Monday 6 July 2015

Is it Worthwhile to Wait for Higher Interest Rates to Buy an Annuity?

Payouts on annuities are at all-time lows these days. The same lump sum payment buys a much smaller lifetime income than it did ten or fifteen years ago. The main culprit is the steady fall in interest rates in the last few decades. Money that the insurance companies receive from investors and then invest themselves in highly secure bonds to back up the annuities yield a lot less so the insurance companies can offer less.

That situation may cause some people to wait for higher interest rates to get a higher payout on an annuity. How worthwhile is this? In our last post on annuity buying tips, Annuitize now, or wait?, in tip #7 we concluded that the basic answer is that if you need to start taking income, it doesn't make sense to wait. It is tough to beat the return required to beat the annuity. But that assumed that interest rates stay as they are. Suppose they rise, as has been expected for years now, though it has not happened yet.

Annuity payout rates will rise much more slowly than interest rates
Using the actual data from 2000 to 2013 on the Individual Finance and Insurance Decisions Centre in the Payout Annuity Index, we can see the steady drop in actual payouts on annuities as interest rates fell from around 6% on Government of Canada 10-year bonds to the 1.77% available as of 26 June 2015. Payouts on the way down can give us a good rough idea of what would happen on the way up. We found the payout for every 0.25% or so interest rate level and came up with the following graph.

The annuity payout rate is simply the yearly income you get divided by the lump sum you pay over to the insurance company, e.g. on 26 June 2015, a 65 year old male RRIF single sex priced monthly income annuity averaged over the five highest insurance company quotations for a $100,000 lump sum came to $6,150 income per year, a 6.15% payout. In contrast the payout rate on 19 July 2000 when the 6% GOC rate prevailed was 8.83%, or $8,830. That's a substantial $2,700 more income per year.
(click on image to enlarge)

The graph shows how gradual the change in annuity payouts is compared to interest rates. A 4% difference in interest rates from 2% to 6% - a three times increase - produces only half that amount of change in payout, just over 2.3% from 6.5% to 8.8%.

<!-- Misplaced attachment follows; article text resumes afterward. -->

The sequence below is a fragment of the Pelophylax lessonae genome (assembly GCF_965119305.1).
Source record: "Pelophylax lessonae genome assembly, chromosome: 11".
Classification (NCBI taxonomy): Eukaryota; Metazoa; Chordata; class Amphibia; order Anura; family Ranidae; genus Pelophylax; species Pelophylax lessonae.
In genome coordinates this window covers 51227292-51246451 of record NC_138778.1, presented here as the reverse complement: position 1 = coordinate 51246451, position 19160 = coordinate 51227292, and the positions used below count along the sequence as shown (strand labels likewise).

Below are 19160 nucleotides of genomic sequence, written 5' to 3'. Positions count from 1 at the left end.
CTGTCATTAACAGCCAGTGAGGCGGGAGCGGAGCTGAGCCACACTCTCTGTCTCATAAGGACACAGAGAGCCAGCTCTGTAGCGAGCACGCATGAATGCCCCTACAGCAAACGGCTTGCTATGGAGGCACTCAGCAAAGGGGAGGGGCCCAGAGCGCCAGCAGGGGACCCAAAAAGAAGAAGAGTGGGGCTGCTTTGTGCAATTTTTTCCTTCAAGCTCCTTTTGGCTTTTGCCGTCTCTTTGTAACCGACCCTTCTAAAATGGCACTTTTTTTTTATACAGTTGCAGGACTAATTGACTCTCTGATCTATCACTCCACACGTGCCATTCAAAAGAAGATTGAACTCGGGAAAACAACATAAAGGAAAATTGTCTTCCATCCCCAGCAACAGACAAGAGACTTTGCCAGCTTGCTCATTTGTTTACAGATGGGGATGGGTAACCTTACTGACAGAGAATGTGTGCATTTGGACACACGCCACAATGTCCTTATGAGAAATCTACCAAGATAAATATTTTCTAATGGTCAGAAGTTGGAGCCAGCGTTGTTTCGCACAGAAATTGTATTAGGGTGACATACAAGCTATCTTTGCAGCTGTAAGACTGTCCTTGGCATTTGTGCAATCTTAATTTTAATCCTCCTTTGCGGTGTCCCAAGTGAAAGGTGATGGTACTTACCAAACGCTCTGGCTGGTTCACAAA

Mortality credits, the return from people dying younger to those dying older, strongly influences the gentle slope of the graph points. As we noted in our previous post, interest return drives only part of the annuity income. Mortality credits are another large chunk. The 1.7% difference in payout rate between ages 65 and 75 also shows the powerful effect of mortality credits. It is much more worthwhile to look at getting older as a source of higher income than rising interest rates. And unlike interest rates, we definitely know which direction we are going in terms of age!

Continued rising life expectancy means the slope will be more gradual than the historical graph
The above graph over-states the steepness of the slope of changes to the annuity payout rate in response to interest rates. The reason is that life expectancy has continued to increase in the 15 years since 2000. The extra three or so years gained in longevity since 2000 means the insurance companies have to pay out for longer and so they offer lower monthly income. In addition, the insurance companies know about the actuarial projections which forecast a continuation of rising life expectancy. Since the oldest data and the higher interest rates are at the right end of the graph, that's where the greatest change in life expectancy has occurred and the payouts would be most reduced. The slope of the line is consequently reduced.

The relative attractiveness of annuities is greater at low interest rates than high interest rates
The higher are interest rates, the greater is the interest rate component of the annuity return versus the mortality credit component. The following chart shows the compression of the gap between annuity payout rates and interest rates / GOC 10 year bond rates the higher the GOC 10 rate.